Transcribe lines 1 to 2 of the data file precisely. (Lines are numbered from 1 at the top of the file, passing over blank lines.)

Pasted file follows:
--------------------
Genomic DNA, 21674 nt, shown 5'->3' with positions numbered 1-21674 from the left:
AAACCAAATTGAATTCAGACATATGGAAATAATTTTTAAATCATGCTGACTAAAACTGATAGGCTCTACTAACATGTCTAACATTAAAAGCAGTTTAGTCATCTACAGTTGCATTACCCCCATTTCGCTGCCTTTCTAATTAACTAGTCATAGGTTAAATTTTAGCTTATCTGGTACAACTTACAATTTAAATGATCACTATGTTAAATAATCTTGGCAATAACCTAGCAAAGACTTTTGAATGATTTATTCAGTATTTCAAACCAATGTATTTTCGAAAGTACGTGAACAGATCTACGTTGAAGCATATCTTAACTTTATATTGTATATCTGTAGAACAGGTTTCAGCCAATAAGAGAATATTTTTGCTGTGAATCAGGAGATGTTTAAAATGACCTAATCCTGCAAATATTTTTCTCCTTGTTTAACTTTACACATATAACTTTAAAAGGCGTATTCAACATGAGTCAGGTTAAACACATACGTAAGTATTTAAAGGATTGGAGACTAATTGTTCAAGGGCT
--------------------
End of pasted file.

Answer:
Genomic DNA, 21674 nt, shown 5'->3' with positions numbered 1-21674 from the left:
AAACCAAATTGAATTCAGACATATGGAAATAATTTTTAAATCATGCTGACTAAAACTGATAGGCTCTACTAACATGTCTAACATTAAAAGCAGTTTAGTCATCTACAGTTGCATTACCCCCATTTCGCTGCCTTTCTAATTAACTAGTCATAGGTTAAATTTTAGCTTATCTGGTACAACTTACAATTTAAATGATCACTATGTTAAATAATCTTGGCAATAACCTAGCAAAGACTTTTGAATGATTTATTCAGTATTTCAAACCAATGTATTTTCGAAAGTACGTGAACAGATCTACGTTGAAGCATATCTTAACTTTATATTGTATATCTGTAGAACAGGTTTCAGCCAATAAGAGAATATTTTTGCTGTGAATCAGGAGATGTTTAAAATGACCTAATCCTGCAAATATTTTTCTCCTTGTTTAACTTTACACATATAACTTTAAAAGGCGTATTCAACATGAGTCAGGTTAAACACATACGTAAGTATTTAAAGGATTGGAGACTAATTGTTCAAGGGCT